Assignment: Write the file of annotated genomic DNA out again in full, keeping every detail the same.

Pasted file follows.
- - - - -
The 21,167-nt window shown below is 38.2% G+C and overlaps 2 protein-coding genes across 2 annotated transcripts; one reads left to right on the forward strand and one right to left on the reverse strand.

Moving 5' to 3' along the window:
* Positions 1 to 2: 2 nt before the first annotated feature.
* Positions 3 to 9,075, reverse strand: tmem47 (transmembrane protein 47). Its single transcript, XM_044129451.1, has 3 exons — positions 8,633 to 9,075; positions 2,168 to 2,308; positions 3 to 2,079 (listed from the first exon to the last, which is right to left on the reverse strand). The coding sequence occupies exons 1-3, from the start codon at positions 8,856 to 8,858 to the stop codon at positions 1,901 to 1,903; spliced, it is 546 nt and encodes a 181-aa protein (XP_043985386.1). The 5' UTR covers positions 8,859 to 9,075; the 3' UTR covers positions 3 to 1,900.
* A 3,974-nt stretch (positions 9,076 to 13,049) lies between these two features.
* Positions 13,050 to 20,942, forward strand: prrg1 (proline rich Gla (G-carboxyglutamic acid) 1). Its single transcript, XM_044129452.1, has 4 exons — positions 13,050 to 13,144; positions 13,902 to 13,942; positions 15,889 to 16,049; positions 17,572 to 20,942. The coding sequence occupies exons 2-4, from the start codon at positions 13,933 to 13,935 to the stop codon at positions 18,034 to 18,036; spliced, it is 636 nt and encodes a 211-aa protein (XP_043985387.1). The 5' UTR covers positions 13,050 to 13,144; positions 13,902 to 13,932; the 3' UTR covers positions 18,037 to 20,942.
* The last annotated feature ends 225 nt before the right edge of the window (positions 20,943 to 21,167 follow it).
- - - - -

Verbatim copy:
The 21,167-nt window shown below is 38.2% G+C and overlaps 2 protein-coding genes across 2 annotated transcripts; one reads left to right on the forward strand and one right to left on the reverse strand.

Moving 5' to 3' along the window:
* Positions 1 to 2: 2 nt before the first annotated feature.
* Positions 3 to 9,075, reverse strand: tmem47 (transmembrane protein 47). Its single transcript, XM_044129451.1, has 3 exons — positions 8,633 to 9,075; positions 2,168 to 2,308; positions 3 to 2,079 (listed from the first exon to the last, which is right to left on the reverse strand). The coding sequence occupies exons 1-3, from the start codon at positions 8,856 to 8,858 to the stop codon at positions 1,901 to 1,903; spliced, it is 546 nt and encodes a 181-aa protein (XP_043985386.1). The 5' UTR covers positions 8,859 to 9,075; the 3' UTR covers positions 3 to 1,900.
* A 3,974-nt stretch (positions 9,076 to 13,049) lies between these two features.
* Positions 13,050 to 20,942, forward strand: prrg1 (proline rich Gla (G-carboxyglutamic acid) 1). Its single transcript, XM_044129452.1, has 4 exons — positions 13,050 to 13,144; positions 13,902 to 13,942; positions 15,889 to 16,049; positions 17,572 to 20,942. The coding sequence occupies exons 2-4, from the start codon at positions 13,933 to 13,935 to the stop codon at positions 18,034 to 18,036; spliced, it is 636 nt and encodes a 211-aa protein (XP_043985387.1). The 5' UTR covers positions 13,050 to 13,144; positions 13,902 to 13,932; the 3' UTR covers positions 18,037 to 20,942.
* The last annotated feature ends 225 nt before the right edge of the window (positions 20,943 to 21,167 follow it).